The Shakopee Mdewakanton Sioux Community is located approximately 25 miles southwest of the Twin Cities of Minneapolis and St. Paul, Minnesota. It lies within the geographic borders of Scott County and portions of the Community are in both the cities of Shakopee and Prior Lake.
As of June 24, 2013, the Shakopee Mdewakanton Sioux Community owned more than 3,760 acres with only 1,843 acres in trust and 1,917 acres held as fee land.
The SMSC does not release specific membership information. A small tribe, the Shakopee Mdewakanton Sioux Community is a testament to survival in the face of extreme odds: government policies of termination, religious convictions to “kill the Indian but save the man,” removal from tribal lands, exclusion from Minnesota, racial persecution, bounties for their scalps, and more. It is a wonder that any members have survived and that the SMSC continues to thrive today.
To honor our ancestors and continue our Dakota traditions, the Community engages in a variety of cultural activities. Each August the SMSC holds a three-day Wacipi (Pow Wow) on the reservation, which celebrates Native American culture with song and dance. Dancers of all ages from tribes around the country come to compete for thousands of dollars in prize money. The day before the Wacipi, the SMSC holds a dance exhibition in the Rotunda at the Mall of America with dancers, drum groups, and a Master of Ceremony who educates the crowd about the dance styles.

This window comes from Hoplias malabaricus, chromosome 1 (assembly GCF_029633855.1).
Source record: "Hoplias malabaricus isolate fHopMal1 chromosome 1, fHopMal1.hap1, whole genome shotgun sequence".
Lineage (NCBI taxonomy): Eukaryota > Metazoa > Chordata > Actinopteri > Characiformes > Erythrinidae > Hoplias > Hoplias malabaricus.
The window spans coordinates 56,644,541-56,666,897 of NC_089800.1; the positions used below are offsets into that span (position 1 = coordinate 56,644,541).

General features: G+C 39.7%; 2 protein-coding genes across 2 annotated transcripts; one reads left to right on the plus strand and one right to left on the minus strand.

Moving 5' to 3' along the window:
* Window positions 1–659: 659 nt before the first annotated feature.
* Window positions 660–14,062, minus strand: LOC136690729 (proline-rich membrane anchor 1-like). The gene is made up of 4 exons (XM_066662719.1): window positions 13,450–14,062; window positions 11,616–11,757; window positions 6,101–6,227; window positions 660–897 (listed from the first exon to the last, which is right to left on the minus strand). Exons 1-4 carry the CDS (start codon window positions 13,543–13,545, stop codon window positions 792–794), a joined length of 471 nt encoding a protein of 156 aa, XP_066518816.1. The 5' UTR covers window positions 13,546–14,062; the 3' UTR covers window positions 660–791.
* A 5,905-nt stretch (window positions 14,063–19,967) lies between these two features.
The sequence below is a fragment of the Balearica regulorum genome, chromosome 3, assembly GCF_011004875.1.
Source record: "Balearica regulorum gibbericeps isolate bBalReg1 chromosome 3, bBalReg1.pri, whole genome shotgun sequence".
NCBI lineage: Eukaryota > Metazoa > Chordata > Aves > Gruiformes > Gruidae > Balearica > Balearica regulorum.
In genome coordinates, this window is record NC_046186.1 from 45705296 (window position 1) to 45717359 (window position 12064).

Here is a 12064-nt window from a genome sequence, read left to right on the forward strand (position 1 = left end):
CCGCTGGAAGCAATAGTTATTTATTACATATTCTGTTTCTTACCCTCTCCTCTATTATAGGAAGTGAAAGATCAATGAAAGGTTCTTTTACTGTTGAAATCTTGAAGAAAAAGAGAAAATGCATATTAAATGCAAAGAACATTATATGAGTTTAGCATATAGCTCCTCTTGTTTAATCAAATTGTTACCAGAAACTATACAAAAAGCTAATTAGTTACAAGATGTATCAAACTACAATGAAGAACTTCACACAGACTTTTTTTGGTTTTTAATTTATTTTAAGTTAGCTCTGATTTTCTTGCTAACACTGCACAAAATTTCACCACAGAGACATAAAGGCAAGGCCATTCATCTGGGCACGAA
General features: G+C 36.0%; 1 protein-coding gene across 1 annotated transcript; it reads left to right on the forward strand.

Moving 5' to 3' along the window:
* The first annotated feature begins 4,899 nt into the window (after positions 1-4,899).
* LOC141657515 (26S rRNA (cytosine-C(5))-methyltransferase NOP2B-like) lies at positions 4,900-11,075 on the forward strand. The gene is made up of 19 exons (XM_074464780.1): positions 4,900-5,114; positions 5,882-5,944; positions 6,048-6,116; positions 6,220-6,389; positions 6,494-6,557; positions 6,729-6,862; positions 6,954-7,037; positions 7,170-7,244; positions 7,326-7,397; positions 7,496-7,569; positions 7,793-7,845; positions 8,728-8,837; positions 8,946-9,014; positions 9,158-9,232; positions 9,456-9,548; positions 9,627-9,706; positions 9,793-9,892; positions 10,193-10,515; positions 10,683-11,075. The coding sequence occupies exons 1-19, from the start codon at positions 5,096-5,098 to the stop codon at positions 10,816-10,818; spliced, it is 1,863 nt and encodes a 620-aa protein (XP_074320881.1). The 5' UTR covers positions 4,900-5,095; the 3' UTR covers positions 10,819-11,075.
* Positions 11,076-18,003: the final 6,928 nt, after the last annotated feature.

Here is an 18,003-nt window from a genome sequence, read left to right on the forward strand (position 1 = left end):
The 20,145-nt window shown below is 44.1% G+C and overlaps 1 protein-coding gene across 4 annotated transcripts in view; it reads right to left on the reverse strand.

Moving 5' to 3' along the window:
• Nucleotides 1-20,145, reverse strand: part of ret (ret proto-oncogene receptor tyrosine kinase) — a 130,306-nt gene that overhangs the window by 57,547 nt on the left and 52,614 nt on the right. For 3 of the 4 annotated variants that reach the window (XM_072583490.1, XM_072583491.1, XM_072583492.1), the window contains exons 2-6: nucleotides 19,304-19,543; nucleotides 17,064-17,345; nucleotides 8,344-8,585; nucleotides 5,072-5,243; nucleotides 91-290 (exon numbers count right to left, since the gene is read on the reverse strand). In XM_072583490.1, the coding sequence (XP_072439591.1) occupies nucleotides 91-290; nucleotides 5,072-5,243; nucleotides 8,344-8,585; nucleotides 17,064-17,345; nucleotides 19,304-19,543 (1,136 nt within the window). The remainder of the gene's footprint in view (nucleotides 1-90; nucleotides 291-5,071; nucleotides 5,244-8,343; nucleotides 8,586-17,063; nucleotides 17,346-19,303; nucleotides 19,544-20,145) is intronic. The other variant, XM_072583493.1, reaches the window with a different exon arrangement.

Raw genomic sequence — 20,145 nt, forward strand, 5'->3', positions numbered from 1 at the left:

The Community works to preserve cultural sites, including Shakopee Memorial Park, which contains Mdewakanton burial mounds. Children and adults are learning the Dakota language, song, and dance. Each year Community youth celebrate Dakota heritage with Young Native Pride, a free event open to the public, which celebrates Native American culture, traditions, and spirituality through song and dance. Students and their family members and staff work toward the performance for months making outfits, doing beadwork, sewing designs, cutting ribbon, making moccasins, and practicing dance styles. Each summer, youth spend several days at Culture Camp where they learn traditional lifeways, crafts, songs, and values.
A cultural center is planned to display many of the thousands of items in the Community archival collection. In the meantime, cultural galleries, which display Dakota pieces in the lobbies of the SMSC Community Center, Mystic Lake Casino Hotel, and the Mystic Lake Store at the Mall of America, rotate periodically.